Three Persistent Data Security Challenges Orgs Need to Address | #hacking | #cybersecurity | #infosec | #comptia | #pentest | #ransomware

When it comes to cybersecurity, bad actors never stand still. As a result, neither can today’s security professionals, technology providers and data privacy legislators. Indeed, an attacker now needs just 102 minutes to begin to move laterally once they have compromised a single device. This puts organizations under the gun to not only identify threats but respond at record speeds to avoid security incidents and ensure compliance with stringent regulations.  

This article explores three of the top data security challenges that organizations face today and offers advice for mitigating security and compliance risks.


Ransomware continues to be a pressing threat to data security and data privacy for public and private organizations alike. Ransomware threat actors look to gain an initial foothold in a network, commonly via a vulnerable internet-facing system or weak application settings. Then they set out to hijack legitimate user credentials and move laterally across the network. Their goal is to compromise additional accounts and tools in order to encrypt as much sensitive data as possible to use as leverage in their ransom demands.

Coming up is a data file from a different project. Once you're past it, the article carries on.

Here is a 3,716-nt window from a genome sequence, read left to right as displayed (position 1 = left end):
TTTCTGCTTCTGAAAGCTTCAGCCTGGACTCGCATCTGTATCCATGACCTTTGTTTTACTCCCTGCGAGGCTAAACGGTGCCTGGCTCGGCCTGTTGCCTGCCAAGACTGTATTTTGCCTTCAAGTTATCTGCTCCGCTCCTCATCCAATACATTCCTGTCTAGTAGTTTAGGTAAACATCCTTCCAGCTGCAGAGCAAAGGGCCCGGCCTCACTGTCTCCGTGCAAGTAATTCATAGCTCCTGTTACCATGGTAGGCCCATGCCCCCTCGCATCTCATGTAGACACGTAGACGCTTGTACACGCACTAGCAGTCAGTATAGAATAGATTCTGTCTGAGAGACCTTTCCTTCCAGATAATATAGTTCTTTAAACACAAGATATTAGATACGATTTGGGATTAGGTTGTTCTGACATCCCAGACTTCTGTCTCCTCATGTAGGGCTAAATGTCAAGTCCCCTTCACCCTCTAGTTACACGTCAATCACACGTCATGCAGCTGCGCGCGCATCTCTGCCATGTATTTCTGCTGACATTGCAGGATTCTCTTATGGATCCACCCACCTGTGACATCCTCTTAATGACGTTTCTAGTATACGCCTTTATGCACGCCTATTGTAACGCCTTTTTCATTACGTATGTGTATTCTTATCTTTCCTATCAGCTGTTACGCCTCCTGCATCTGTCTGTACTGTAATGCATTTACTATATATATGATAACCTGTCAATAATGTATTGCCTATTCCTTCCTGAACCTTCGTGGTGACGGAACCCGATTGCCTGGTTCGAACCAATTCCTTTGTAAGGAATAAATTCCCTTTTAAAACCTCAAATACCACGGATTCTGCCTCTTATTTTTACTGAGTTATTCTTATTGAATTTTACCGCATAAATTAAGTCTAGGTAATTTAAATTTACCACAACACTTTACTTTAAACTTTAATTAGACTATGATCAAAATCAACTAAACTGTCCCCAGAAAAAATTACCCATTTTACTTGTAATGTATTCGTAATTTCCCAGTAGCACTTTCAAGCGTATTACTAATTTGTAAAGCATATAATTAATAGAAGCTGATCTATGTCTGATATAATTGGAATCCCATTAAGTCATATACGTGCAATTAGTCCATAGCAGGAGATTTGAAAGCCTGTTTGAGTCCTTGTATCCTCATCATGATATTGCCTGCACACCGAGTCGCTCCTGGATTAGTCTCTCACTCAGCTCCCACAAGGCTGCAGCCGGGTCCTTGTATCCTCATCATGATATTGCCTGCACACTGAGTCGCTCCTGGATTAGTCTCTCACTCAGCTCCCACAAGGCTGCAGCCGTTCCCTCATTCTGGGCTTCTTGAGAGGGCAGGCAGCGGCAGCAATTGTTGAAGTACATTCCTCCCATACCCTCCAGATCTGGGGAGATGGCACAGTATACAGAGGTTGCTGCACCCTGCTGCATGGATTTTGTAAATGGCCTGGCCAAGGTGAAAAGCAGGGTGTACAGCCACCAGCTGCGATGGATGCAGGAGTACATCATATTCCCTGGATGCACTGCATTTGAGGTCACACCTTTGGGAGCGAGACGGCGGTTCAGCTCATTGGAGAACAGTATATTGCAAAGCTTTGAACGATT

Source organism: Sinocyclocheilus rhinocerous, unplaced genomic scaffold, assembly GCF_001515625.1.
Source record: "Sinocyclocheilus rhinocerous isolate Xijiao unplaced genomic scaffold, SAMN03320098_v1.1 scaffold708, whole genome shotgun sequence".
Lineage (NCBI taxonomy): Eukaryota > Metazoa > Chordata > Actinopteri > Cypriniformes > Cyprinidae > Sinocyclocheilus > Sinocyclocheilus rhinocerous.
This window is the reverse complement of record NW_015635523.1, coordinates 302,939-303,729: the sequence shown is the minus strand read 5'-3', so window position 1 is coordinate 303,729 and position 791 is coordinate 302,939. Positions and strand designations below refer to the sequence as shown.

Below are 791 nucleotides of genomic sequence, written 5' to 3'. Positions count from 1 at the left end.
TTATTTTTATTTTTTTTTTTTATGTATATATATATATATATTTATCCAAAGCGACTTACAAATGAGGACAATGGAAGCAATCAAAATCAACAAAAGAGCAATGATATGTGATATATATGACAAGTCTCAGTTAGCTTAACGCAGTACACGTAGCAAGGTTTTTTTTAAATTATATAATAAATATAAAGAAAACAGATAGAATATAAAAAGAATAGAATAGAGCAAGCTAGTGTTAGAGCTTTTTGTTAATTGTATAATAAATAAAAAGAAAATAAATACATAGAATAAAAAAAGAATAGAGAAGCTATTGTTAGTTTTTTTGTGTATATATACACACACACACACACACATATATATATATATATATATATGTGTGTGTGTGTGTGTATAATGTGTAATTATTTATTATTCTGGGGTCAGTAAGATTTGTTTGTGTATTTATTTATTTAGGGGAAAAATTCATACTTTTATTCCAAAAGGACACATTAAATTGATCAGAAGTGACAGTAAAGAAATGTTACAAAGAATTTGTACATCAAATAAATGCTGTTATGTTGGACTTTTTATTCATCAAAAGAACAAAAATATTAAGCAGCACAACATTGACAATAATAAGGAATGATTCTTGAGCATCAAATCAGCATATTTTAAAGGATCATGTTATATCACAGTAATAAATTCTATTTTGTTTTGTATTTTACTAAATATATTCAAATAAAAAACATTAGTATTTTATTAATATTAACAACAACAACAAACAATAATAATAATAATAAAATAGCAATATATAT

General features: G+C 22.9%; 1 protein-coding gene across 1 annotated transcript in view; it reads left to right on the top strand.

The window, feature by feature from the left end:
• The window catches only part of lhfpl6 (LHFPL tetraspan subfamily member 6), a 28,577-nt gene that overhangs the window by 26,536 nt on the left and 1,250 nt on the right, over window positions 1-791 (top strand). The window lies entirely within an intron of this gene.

The following ransomware trends present a high risk today: 

·   Ransomware is evolving fast — Lockbit 2.0 emerged in 2022, but soon after patches to defend against it were released, Lockbit 3.0 appeared. Other ransomware groups are quickly developing new strains that share commonalities with previously identified ransomware; examples include Black Basta and BlackCat. Ransomware actors are likely to continue working hard to stay one step ahead of corporate defenses. 

·   Ransomware is increasingly human-operated — It’s estimated that one third of ransomware attacks are now successful because of the presence of a human being behind the keyboard. 

·   Ransomware risk is compounding with double and even triple extortion — More and more ransomware attacks not only demand a ransom for a decryption key; they also threaten data leakage for double extortion. Anecdotal evidence indicates that triple extortion is on the rise: If an attacker obtains sensitive information about a victim’s business partner, they attempt to extort ransom from that company as well. 


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National Cyber Security